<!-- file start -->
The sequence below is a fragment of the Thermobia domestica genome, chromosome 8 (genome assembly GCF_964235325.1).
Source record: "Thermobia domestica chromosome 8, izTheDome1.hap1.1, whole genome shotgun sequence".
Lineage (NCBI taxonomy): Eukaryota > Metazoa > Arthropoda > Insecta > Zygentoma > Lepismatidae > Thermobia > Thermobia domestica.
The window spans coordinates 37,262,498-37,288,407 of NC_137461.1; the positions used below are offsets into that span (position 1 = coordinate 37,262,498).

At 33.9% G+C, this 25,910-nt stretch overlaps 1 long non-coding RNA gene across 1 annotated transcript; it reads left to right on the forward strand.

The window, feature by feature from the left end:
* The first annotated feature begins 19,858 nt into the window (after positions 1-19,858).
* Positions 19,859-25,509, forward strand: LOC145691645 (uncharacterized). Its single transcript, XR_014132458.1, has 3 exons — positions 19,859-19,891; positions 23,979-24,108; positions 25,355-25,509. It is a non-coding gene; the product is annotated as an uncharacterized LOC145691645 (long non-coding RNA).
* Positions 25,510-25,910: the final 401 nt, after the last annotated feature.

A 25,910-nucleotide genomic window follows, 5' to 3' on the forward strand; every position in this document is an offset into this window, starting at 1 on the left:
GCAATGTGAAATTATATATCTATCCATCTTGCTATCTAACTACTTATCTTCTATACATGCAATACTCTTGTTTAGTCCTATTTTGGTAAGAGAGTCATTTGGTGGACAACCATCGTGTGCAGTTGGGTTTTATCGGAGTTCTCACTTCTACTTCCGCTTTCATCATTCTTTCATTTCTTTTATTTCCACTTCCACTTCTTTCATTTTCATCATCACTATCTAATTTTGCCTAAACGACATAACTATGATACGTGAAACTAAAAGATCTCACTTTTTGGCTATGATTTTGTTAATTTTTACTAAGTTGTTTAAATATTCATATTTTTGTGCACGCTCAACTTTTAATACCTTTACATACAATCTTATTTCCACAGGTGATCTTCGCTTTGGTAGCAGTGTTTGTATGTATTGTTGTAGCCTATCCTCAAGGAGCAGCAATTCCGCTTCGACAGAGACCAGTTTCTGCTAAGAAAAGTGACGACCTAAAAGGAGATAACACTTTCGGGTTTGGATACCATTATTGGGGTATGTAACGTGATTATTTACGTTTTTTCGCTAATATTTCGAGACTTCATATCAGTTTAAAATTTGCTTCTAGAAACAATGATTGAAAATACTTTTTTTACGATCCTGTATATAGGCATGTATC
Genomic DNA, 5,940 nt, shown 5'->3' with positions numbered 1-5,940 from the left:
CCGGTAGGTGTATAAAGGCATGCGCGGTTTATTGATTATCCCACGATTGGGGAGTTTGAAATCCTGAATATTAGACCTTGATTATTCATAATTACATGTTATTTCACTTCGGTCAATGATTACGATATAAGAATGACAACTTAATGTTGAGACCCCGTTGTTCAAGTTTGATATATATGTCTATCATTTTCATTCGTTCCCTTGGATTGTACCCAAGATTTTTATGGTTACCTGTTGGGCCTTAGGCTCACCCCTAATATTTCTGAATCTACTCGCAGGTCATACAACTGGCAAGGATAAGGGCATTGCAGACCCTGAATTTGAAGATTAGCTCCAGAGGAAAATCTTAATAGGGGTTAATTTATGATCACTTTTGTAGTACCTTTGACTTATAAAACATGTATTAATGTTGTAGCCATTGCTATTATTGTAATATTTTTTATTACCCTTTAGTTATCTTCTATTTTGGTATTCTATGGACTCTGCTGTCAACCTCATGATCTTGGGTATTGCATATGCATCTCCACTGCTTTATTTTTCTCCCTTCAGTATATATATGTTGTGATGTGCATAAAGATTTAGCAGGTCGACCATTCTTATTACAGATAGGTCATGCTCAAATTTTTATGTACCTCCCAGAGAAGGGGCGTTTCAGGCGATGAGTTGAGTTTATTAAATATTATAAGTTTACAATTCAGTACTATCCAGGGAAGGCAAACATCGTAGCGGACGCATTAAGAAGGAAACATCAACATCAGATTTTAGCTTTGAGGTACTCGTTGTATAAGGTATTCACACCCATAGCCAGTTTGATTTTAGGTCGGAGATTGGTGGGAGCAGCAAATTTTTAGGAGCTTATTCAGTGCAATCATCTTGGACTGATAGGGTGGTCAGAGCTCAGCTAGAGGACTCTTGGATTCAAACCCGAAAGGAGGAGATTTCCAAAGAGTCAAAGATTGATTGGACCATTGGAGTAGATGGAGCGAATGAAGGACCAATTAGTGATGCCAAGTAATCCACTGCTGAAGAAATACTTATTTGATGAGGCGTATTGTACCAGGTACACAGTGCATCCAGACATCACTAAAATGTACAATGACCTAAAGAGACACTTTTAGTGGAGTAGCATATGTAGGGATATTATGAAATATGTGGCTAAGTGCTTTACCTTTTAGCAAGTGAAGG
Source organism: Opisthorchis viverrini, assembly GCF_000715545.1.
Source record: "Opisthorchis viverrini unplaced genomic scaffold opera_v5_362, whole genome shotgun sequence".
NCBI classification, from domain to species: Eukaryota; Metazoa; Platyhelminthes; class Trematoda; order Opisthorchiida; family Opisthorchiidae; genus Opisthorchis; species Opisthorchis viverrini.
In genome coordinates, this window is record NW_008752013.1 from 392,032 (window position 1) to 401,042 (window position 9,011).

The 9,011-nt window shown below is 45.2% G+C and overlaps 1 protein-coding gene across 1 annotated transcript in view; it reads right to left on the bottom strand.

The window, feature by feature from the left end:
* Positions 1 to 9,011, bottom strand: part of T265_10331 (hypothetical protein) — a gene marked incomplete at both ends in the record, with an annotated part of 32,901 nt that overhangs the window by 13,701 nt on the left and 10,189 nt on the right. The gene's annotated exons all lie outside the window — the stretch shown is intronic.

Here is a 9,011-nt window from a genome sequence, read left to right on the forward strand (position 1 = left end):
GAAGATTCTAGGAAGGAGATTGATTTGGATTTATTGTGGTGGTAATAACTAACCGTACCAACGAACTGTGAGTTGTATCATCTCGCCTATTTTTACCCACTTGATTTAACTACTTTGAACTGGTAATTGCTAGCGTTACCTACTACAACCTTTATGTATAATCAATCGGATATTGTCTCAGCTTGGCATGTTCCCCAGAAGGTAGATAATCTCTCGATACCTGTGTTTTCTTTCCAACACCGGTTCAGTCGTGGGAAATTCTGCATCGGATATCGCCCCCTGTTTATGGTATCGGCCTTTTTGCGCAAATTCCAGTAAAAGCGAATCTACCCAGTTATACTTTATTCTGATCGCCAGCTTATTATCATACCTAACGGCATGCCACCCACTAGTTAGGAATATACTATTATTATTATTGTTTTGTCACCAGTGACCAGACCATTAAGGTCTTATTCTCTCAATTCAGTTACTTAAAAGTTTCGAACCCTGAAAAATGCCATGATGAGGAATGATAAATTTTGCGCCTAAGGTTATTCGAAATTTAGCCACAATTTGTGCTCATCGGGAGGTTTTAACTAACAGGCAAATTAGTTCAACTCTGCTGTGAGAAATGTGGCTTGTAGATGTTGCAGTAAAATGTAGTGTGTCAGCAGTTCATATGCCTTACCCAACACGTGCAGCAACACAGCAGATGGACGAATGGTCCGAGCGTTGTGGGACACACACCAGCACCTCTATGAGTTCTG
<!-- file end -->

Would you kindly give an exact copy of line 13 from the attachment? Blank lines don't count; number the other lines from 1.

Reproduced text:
CCGGTAGGTGTATAAAGGCATGCGCGGTTTATTGATTATCCCACGATTGGGGAGTTTGAAATCCTGAATATTAGACCTTGATTATTCATAATTACATGTTATTTCACTTCGGTCAATGATTACGATATAAGAATGACAACTTAATGTTGAGACCCCGTTGTTCAAGTTTGATATATATGTCTATCATTTTCATTCGTTCCCTTGGATTGTACCCAAGATTTTTATGGTTACCTGTTGGGCCTTAGGCTCACCCCTAATATTTCTGAATCTACTCGCAGGTCATACAACTGGCAAGGATAAGGGCATTGCAGACCCTGAATTTGAAGATTAGCTCCAGAGGAAAATCTTAATAGGGGTTAATTTATGATCACTTTTGTAGTACCTTTGACTTATAAAACATGTATTAATGTTGTAGCCATTGCTATTATTGTAATATTTTTTATTACCCTTTAGTTATCTTCTATTTTGGTATTCTATGGACTCTGCTGTCAACCTCATGATCTTGGGTATTGCATATGCATCTCCACTGCTTTATTTTTCTCCCTTCAGTATATATATGTTGTGATGTGCATAAAGATTTAGCAGGTCGACCATTCTTATTACAGATAGGTCATGCTCAAATTTTTATGTACCTCCCAGAGAAGGGGCGTTTCAGGCGATGAGTTGAGTTTATTAAATATTATAAGTTTACAATTCAGTACTATCCAGGGAAGGCAAACATCGTAGCGGACGCATTAAGAAGGAAACATCAACATCAGATTTTAGCTTTGAGGTACTCGTTGTATAAGGTATTCACACCCATAGCCAGTTTGATTTTAGGTCGGAGATTGGTGGGAGCAGCAAATTTTTAGGAGCTTATTCAGTGCAATCATCTTGGACTGATAGGGTGGTCAGAGCTCAGCTAGAGGACTCTTGGATTCAAACCCGAAAGGAGGAGATTTCCAAAGAGTCAAAGATTGATTGGACCATTGGAGTAGATGGAGCGAATGAAGGACCAATTAGTGATGCCAAGTAATCCACTGCTGAAGAAATACTTATTTGATGAGGCGTATTGTACCAGGTACACAGTGCATCCAGACATCACTAAAATGTACAATGACCTAAAGAGACACTTTTAGTGGAGTAGCATATGTAGGGATATTATGAAATATGTGGCTAAGTGCTTTACCTTTTAGCAAGTGAAGG